The 1993 Almanac for Star Gazers

1993 was an eventful year for amateur astronomers and star gazers.

| December/January 1992

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    The planet Venus.
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    In a solar eclipse, the moon is in between the earth and the sun.
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    After the eruption of Mount Pinatubo in 1991, thick haze in the Earth's atmosphere made it difficult to clealy visualize the other planets. Shown here is Venus, seen through the haze.
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    In a lunar eclipse, the earth's shadow falls on the moon.

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Nineteen ninety-three offers extraordinary sights for watchers of the heavens. The United States gets treated to a rare trio of total lunar eclipses—each one likely to provide strange effects due to the Earth-shrouding haze produced by Mt. Pinatubo's 1991 eruption in the Philippines. Prospects range from good to excellent for observing the major annual meteor-showers as well as numerous pairings and groupings of Moon, planets, and stars. This year brings a partial eclipse of the Sun to some parts of the country and some of the best planet appearances for years to come to the whole world.


A lunar eclipse is when the Sun, Earth, and Moon are in a straight line and the Earth's shadow falls on the Moon. In a total eclipse, the Moon passes completely into the Earth's umbra, or shadow, so that the Sun can't be seen from the Moon at all. In a partial eclipse, only part of the Earth's umbra falls across the Moon, and the Sun is partially visible from some places on the Moon. The third type, a penumbra eclipse, is when only the Earth's penumbra (partial shadow) shades the Moon and one's view of the Sun is only partially blocked by the Earth. (This type of eclipse is particularly difficult to detect from the Earth.)

A solar eclipse, on the other hand, is when the Moon passes between the Earth and Sun. In a total eclipse, the Moon covers the Sun completely and for a few minutes, the sky turns dark. In a partial eclipse, the Moon covers only a portion of the Sun; and in an annular (ring-shaped) eclipse, the Moon is too far from the Earth to cover the Sun completely so that a ring of light surrounds the Moon.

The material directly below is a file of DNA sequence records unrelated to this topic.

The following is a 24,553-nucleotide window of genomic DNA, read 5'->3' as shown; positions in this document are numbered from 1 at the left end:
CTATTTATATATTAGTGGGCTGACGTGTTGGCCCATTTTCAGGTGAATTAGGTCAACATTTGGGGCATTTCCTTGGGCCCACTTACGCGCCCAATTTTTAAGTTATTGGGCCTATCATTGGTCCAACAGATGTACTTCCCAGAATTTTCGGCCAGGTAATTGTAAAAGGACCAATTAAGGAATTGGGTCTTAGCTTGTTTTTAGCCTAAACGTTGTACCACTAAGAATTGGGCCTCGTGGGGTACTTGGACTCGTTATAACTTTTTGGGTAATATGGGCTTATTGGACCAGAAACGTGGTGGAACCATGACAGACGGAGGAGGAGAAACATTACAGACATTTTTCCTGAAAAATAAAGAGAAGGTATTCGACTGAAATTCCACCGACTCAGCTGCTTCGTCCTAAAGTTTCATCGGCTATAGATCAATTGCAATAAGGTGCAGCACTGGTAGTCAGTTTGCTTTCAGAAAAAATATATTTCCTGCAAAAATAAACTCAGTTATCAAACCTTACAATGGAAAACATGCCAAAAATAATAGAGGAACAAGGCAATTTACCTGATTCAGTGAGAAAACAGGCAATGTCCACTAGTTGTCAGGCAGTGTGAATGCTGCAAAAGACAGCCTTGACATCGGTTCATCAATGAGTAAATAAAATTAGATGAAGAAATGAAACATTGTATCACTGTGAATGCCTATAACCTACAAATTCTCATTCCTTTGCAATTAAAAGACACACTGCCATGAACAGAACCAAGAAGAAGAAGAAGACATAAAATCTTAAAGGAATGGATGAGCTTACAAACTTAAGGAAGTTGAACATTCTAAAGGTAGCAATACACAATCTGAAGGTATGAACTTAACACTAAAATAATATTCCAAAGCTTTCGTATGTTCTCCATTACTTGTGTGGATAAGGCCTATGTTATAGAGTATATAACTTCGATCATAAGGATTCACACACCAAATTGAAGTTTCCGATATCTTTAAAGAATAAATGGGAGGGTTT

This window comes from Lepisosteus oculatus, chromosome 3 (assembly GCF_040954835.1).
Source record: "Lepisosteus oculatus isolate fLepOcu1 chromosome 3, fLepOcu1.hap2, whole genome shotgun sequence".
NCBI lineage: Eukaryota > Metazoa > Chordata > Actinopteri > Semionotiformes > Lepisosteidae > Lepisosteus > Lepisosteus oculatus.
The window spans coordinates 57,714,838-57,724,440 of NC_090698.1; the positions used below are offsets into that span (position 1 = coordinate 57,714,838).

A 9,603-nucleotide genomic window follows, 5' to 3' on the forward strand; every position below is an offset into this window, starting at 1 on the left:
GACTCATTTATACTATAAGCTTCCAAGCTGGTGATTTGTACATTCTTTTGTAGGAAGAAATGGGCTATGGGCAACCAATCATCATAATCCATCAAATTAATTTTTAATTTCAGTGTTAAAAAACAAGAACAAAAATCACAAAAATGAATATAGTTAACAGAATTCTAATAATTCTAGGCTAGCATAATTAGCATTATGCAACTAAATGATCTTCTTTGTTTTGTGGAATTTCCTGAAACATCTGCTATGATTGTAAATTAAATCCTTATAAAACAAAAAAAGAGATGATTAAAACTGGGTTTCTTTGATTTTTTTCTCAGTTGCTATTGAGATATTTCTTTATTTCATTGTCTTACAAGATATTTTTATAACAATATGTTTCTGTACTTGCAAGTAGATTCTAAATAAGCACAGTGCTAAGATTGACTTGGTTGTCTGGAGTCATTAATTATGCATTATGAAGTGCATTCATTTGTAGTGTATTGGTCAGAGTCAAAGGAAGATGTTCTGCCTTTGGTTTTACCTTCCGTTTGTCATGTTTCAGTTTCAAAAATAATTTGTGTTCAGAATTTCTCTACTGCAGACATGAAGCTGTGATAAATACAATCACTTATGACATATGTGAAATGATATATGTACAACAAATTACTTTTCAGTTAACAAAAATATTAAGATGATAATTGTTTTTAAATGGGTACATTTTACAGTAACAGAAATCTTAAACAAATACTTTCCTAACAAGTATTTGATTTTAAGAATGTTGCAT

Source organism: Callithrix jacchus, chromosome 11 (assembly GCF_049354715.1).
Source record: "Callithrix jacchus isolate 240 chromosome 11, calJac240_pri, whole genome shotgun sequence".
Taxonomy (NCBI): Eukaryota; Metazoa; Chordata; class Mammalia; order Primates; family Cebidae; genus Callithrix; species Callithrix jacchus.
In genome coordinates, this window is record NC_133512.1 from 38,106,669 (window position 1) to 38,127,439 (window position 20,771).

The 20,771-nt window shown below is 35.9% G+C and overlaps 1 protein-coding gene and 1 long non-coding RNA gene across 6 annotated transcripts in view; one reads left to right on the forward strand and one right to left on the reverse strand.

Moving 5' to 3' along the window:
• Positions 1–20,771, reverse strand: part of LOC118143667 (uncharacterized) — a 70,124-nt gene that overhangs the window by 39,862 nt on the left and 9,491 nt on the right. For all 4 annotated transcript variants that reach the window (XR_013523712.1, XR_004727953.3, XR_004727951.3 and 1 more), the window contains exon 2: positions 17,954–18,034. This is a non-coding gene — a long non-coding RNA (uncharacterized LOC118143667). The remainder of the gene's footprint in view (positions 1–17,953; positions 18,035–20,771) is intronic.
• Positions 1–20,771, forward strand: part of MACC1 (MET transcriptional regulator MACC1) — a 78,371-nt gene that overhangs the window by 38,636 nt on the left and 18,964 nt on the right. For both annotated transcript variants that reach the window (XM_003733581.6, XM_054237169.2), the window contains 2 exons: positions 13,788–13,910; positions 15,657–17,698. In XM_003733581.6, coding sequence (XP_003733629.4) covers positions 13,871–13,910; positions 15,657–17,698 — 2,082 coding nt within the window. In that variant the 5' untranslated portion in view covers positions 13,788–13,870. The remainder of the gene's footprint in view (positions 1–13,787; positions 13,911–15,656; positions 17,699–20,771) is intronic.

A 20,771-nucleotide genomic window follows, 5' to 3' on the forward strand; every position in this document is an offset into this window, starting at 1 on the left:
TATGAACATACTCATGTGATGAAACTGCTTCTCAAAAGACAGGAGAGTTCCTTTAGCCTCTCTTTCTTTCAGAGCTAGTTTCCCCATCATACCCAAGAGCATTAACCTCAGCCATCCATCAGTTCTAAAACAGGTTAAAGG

Considering the fact that the Earth can go without a total lunar eclipse for several years (even a decade in some locations), it is remarkable that the entire country will get a chance to see at least one of three total lunar-eclipses in a 12-month period, and possibly even a partial solar eclipse. Here's what you should look for:

December 9, 1992. This first eclipse begins just after nightfall, low in the eastern sky along the East Coast. The farther west you go, the farther advanced the eclipse will be by the time the Moon comes up, around sunset. West Coast watchers will catch only the last part of the Moon sliding out of the Earth's central shadow. During the eclipse, the Moon will pass through the northern part of the umbra—the part most likely to be most darkened by the sulfuric-acid haze of Mt. Pinatubo. Normally, our atmosphere bends a lot of light around the Earth, resulting in a cheerful orange or pink color for the totally eclipsed Moon. However, this may be one of those rare times when Earth's shadow is so dark that the Moon seems to disappear completely.

June 4,1993. If you've already seen (or missed) the December eclipse by the time you read this, fear not—there are more in store. The western half of the United States is treated on June 4th to one of the longest total lunar-eclipses of the century: over an hour and a half. While the central eclipse is likely to be dark, there is a better chance that at least part of the Moon will display dramatic color—perhaps an eerie, ruby red—during some stages at the end of the night. Much depends on how slowly the cloud of volcanic haze dissipates.

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